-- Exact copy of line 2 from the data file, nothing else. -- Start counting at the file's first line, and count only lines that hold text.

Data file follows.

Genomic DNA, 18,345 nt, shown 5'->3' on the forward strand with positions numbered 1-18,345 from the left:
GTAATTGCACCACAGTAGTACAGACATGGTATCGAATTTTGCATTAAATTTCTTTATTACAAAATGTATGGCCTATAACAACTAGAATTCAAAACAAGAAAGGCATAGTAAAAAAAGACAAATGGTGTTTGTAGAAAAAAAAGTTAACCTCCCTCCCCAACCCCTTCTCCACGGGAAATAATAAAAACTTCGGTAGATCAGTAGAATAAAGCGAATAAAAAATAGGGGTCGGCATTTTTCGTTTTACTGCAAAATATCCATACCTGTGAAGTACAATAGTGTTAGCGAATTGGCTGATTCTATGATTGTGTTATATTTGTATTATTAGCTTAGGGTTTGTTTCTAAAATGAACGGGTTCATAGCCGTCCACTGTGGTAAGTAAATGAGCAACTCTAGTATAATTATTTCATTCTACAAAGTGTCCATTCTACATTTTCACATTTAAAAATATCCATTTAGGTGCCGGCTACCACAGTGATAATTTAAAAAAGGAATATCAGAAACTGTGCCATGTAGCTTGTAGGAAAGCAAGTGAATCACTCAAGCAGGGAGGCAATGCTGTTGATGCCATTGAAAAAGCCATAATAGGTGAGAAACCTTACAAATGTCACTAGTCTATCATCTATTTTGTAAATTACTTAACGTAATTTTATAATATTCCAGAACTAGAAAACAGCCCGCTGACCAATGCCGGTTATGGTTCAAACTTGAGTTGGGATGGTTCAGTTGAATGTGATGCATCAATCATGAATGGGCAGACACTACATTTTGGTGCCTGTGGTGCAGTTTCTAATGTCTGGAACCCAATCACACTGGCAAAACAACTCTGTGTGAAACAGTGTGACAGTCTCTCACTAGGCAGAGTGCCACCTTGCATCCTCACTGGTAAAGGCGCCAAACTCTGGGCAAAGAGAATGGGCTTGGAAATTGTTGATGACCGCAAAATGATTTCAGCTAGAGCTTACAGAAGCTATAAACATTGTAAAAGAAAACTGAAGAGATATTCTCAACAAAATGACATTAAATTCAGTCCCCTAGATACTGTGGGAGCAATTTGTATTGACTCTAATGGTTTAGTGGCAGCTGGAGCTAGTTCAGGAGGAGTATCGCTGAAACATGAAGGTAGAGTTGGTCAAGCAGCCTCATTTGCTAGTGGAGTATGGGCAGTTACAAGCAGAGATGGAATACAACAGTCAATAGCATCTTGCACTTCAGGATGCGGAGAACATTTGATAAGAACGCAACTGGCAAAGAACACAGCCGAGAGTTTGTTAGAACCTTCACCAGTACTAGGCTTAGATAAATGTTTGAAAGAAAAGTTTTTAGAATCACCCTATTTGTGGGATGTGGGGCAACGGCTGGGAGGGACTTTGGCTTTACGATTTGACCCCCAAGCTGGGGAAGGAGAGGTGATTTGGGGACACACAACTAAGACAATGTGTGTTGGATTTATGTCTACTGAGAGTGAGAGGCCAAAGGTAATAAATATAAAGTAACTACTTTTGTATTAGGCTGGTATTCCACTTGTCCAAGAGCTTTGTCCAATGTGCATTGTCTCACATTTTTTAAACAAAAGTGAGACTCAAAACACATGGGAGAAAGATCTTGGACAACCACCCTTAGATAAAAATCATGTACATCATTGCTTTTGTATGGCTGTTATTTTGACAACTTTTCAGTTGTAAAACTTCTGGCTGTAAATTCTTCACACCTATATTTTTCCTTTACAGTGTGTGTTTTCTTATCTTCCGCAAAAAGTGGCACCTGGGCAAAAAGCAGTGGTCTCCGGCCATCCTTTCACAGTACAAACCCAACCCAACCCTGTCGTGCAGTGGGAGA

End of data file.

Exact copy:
GTAATTGCACCACAGTAGTACAGACATGGTATCGAATTTTGCATTAAATTTCTTTATTACAAAATGTATGGCCTATAACAACTAGAATTCAAAACAAGAAAGGCATAGTAAAAAAAGACAAATGGTGTTTGTAGAAAAAAAAGTTAACCTCCCTCCCCAACCCCTTCTCCACGGGAAATAATAAAAACTTCGGTAGATCAGTAGAATAAAGCGAATAAAAAATAGGGGTCGGCATTTTTCGTTTTACTGCAAAATATCCATACCTGTGAAGTACAATAGTGTTAGCGAATTGGCTGATTCTATGATTGTGTTATATTTGTATTATTAGCTTAGGGTTTGTTTCTAAAATGAACGGGTTCATAGCCGTCCACTGTGGTAAGTAAATGAGCAACTCTAGTATAATTATTTCATTCTACAAAGTGTCCATTCTACATTTTCACATTTAAAAATATCCATTTAGGTGCCGGCTACCACAGTGATAATTTAAAAAAGGAATATCAGAAACTGTGCCATGTAGCTTGTAGGAAAGCAAGTGAATCACTCAAGCAGGGAGGCAATGCTGTTGATGCCATTGAAAAAGCCATAATAGGTGAGAAACCTTACAAATGTCACTAGTCTATCATCTATTTTGTAAATTACTTAACGTAATTTTATAATATTCCAGAACTAGAAAACAGCCCGCTGACCAATGCCGGTTATGGTTCAAACTTGAGTTGGGATGGTTCAGTTGAATGTGATGCATCAATCATGAATGGGCAGACACTACATTTTGGTGCCTGTGGTGCAGTTTCTAATGTCTGGAACCCAATCACACTGGCAAAACAACTCTGTGTGAAACAGTGTGACAGTCTCTCACTAGGCAGAGTGCCACCTTGCATCCTCACTGGTAAAGGCGCCAAACTCTGGGCAAAGAGAATGGGCTTGGAAATTGTTGATGACCGCAAAATGATTTCAGCTAGAGCTTACAGAAGCTATAAACATTGTAAAAGAAAACTGAAGAGATATTCTCAACAAAATGACATTAAATTCAGTCCCCTAGATACTGTGGGAGCAATTTGTATTGACTCTAATGGTTTAGTGGCAGCTGGAGCTAGTTCAGGAGGAGTATCGCTGAAACATGAAGGTAGAGTTGGTCAAGCAGCCTCATTTGCTAGTGGAGTATGGGCAGTTACAAGCAGAGATGGAATACAACAGTCAATAGCATCTTGCACTTCAGGATGCGGAGAACATTTGATAAGAACGCAACTGGCAAAGAACACAGCCGAGAGTTTGTTAGAACCTTCACCAGTACTAGGCTTAGATAAATGTTTGAAAGAAAAGTTTTTAGAATCACCCTATTTGTGGGATGTGGGGCAACGGCTGGGAGGGACTTTGGCTTTACGATTTGACCCCCAAGCTGGGGAAGGAGAGGTGATTTGGGGACACACAACTAAGACAATGTGTGTTGGATTTATGTCTACTGAGAGTGAGAGGCCAAAGGTAATAAATATAAAGTAACTACTTTTGTATTAGGCTGGTATTCCACTTGTCCAAGAGCTTTGTCCAATGTGCATTGTCTCACATTTTTTAAACAAAAGTGAGACTCAAAACACATGGGAGAAAGATCTTGGACAACCACCCTTAGATAAAAATCATGTACATCATTGCTTTTGTATGGCTGTTATTTTGACAACTTTTCAGTTGTAAAACTTCTGGCTGTAAATTCTTCACACCTATATTTTTCCTTTACAGTGTGTGTTTTCTTATCTTCCGCAAAAAGTGGCACCTGGGCAAAAAGCAGTGGTCTCCGGCCATCCTTTCACAGTACAAACCCAACCCAACCCTGTCGTGCAGTGGGAGA